Friday, May 2, 2008

Can't We All Just Get Along?

My sister was telling me yesterday about a Bible study that she attends every week. There are five or six women - from varying Christian faiths - who attend this study, and they have been looking at different aspects of Christianity. Just this past week, they got sidetracked a little bit, and they got to talking about different theological questions that always seem to come up. Among them, a question invariably came up that stumped my sister. She admits that this is the one question she has the most difficulty answering. A few of the ladies asked, "Does it really matter what we believe? We all pretty much believe the same things when it comes down to it. As long as we all believe in Jesus, we should be able to put our differences aside, shouldn't we?"

In this postmodern climate that we live in, this seems to be a fairly popular sentiment. And I understand why. The history books show us the results of allowing theology to divide. The Spanish Inquisition claimed the lives of thousands; Ulrich Zwingli had Anabaptists drowned in Switzerland because of their insistence on rebaptizing; and we still see the conflict in Northern Ireland between Protestants and Catholics. Why should one's views on God be the cause of so much animosity and hatred?

Problem is, the Bible doesn't work that way. And neither does life. We all have a yearning to understand truth on some level. At some point, kids give up on the idea of Santa Claus really existing, and if a grown-up were to insist on his existence, we would question his sanity. This is not to say that anyone has ever been killed in the name of Santa Claus and, to be sure, killing in the name of God is absolutely repulsive, but one of the basic yearnings of the human heart is to be able to separate truth from fiction. We may all have a desire for community and for getting along, but that will never be enough to put a pause on our desire to understand truth.

Take marriage, for example. When I first started dating my wife, I wasn't merely satisfied with staring into her eyes for hours at a time, silently passing the hours away. I wanted to know everything about her. I wanted to know her fears, her dreams; I wanted to know the truth about her.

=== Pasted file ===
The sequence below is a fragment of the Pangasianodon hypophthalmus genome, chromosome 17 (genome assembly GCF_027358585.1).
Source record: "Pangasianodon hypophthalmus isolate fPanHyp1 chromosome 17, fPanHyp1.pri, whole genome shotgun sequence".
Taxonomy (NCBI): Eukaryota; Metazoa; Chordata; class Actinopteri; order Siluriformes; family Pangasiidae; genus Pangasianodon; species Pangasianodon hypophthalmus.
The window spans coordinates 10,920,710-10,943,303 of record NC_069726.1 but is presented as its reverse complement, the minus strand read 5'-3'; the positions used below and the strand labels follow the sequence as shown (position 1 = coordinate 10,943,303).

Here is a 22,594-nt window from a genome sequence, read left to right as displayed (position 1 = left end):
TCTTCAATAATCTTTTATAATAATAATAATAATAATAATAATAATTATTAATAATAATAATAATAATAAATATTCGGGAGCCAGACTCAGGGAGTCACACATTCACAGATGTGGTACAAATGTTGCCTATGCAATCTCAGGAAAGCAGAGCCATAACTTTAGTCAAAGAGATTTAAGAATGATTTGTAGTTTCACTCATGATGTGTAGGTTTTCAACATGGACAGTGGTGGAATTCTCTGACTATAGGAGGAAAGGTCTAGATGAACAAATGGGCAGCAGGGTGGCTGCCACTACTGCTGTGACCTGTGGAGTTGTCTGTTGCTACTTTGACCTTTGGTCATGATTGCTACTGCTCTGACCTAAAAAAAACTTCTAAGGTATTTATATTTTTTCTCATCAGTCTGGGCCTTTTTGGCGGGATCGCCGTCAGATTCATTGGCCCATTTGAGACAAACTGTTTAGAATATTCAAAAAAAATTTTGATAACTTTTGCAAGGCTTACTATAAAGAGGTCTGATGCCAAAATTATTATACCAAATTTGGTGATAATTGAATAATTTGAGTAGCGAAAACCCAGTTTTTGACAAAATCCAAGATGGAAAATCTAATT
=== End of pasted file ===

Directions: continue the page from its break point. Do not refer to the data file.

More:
And so it is with God. The person who has a deep heart-experience with Him doesn't simply want to "get along" with everyone else at the expense of knowing God. That person naturally wants to know all the peculiarities of God's personality. He or she cannot be satisfied with peripheral knowledge about God, and forfeiting a knowledge about God for the sake of community would never satisfy that person. Deep down inside, we all have a deep yearning to understand the things of God, and to ignore that knowledge and truth would be to go against that which we long for.

More significantly, however, the Bible has some strong things to say about truth. I came across a delightful verse the other day - before talking with my sister - that addresses this very issue. It's not a verse we hear quoted very often, but it has great relevance to those of us who just want to get along at the expense of a deepening understanding of God. Paul writes that there are certain individuals who will perish "because they did not receive the love of the truth so as to be saved" (2 Thess 2:10).

Did you catch that? Paul makes it abundantly clear that, in order to be "saved," we have to have a "love [Greek: agape] of the truth." This mentality of "it doesn't matter what you believe" is unbiblical and will ultimately lead to a person's destruction. In our pluralistic culture, this idea doesn't sit well with us. And yet, if we choose to humble ourselves to the authority of the Bible, we have to grapple with this idea.

No, we shouldn't let theology divide us to the extent that it far-too-often does. But neither should we feel that it doesn't matter if, for example, I believe in Arminianism, and my buddy believes in Calvinism. God cares immensely about how He is presented to the world. Wouldn't you also feel hurt if your character was misrepresented to others - the way that God is so often misrepresented today?

1 comment:

Bulworth said...

Is there a Bible "truth" about slavery?

How about how one should treat people not of their nationality?

If there isn't, or if there is but it is highly conditioned, how do we justify telling people that they must believe "the truth" about something in the Bible while distinguishing what we believe to be "the truth" of what the Bible has to say about something and what Biblical "truths" we are free to ignore?